Home News Human rights ‘pushed to the curb’ in the world’s rush to a Covid-19 vaccine

Human rights ‘pushed to the curb’ in the world’s rush to a Covid-19 vaccine

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Human rights ‘pushed to the curb’ in the world’s rush to a Covid-19 vaccine

The world is hurtling towards a Covid-19 vaccine with much talk about the safeguarding of universal human rights and transparency, but very little tangible progress to show for it, according to detailed research by Human Rights Watch.

On Thursday, it released a report on the search for a Covid-19 vaccine. Its solutions include an urgent call for universal support for proposals by South Africa and India to scrap some aspects of international patent laws for Covid-19 vaccines.

It has been repeated since the onset of the Covid-19 pandemic – universal and equitable access to a safe and effective Covid-19 vaccine is the only way to truly overcome the pandemic and return to “normal” life. Yet, the current approach is leading the world far off this path, according to a report released by Human Rights Watch on Thursday 29 October 2020 titled “Whoever Finds the Vaccine Must Share It”: Strengthening Human Rights and Transparency Around Covid-19 Vaccines.

The new report covers the period between 23 April 2020 and 13 October 2020 to provide an up-to-date and extensively researched overview of the world’s disjointed scramble for a Covid-19 vaccine.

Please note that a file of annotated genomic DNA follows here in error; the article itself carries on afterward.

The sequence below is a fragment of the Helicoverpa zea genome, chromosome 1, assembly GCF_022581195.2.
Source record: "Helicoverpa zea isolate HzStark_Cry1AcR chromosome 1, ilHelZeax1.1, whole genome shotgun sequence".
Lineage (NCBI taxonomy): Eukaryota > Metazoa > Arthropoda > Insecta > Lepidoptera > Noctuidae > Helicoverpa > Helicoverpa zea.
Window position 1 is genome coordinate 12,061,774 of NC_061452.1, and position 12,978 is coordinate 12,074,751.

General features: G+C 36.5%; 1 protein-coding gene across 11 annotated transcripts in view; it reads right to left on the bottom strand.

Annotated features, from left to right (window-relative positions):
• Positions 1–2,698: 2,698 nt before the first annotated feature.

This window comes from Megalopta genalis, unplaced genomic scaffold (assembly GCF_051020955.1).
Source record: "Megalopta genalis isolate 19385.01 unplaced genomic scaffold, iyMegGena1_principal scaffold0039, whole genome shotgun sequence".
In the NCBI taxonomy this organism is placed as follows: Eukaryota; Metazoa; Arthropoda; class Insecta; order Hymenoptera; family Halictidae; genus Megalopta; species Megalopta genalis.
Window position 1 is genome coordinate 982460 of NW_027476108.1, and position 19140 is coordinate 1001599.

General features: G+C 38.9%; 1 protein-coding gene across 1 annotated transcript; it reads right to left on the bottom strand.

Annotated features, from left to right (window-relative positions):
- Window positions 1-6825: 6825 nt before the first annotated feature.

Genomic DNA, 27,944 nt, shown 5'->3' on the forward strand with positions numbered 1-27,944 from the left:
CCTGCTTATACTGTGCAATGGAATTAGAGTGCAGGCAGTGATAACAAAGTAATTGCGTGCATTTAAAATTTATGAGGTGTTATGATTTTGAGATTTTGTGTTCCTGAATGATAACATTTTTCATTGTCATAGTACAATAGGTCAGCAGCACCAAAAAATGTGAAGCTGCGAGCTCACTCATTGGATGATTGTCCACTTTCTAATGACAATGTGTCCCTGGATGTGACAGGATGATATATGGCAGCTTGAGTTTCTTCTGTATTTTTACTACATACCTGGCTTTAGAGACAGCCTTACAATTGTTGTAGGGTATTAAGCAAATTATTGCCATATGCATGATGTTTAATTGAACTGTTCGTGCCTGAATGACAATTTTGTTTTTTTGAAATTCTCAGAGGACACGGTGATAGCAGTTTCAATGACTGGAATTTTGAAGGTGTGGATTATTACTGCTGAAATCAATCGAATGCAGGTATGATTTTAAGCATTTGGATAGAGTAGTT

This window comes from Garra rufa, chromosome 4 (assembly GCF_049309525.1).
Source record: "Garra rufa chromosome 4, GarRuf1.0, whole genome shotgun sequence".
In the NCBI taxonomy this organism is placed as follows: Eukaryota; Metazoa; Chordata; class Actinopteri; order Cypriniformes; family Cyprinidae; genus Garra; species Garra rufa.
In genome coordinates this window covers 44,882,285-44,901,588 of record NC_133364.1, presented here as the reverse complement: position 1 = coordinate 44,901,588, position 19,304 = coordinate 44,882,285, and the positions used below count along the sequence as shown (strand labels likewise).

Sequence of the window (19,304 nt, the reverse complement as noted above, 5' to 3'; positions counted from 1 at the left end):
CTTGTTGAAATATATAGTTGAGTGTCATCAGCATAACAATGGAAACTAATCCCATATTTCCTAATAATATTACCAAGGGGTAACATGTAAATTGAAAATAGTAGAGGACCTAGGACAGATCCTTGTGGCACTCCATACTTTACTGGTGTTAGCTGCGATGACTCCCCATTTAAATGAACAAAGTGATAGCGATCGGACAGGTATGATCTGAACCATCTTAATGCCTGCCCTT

The report details how a call for a “people’s vaccine” has remained mere rhetoric as “vaccine nationalism” has instead turned into a very real strategy for many governments. In May 2020, 140 governments and experts signed an open letter agreeing that all Covid-19 medicines – including a vaccine – should be treated as “public goods” and called for a “people’s vaccine”. Six months later, Covid-19 vaccines have been carved up among a handful of rich countries as they spend millions in public money to pre-book numerous potential vaccines. Nevertheless, the report argues it is not too late to change course to one centred on protecting the human rights to life, health and an adequate standard of living.

The world’s path of action is littered with barriers to access which impinge on human rights. One is the use of public money with a “near total lack of transparency”, according to the report. There is little information available on the terms and conditions of this funding, what has been pre-booked for whom, how it will be manufactured, who will receive the vaccine first and when. Already governments had spent $19-billion by mid-September 2020. 

The report details how the world’s most promising Covid-19 vaccines have already been carved up between rich countries many months before they are approved. They have signed deals behind closed doors to reserve doses for their exclusive use. They have done this with several vaccines, resulting in hoarding across the board and leaving very little for the rest of the world “to pick through”, says the report.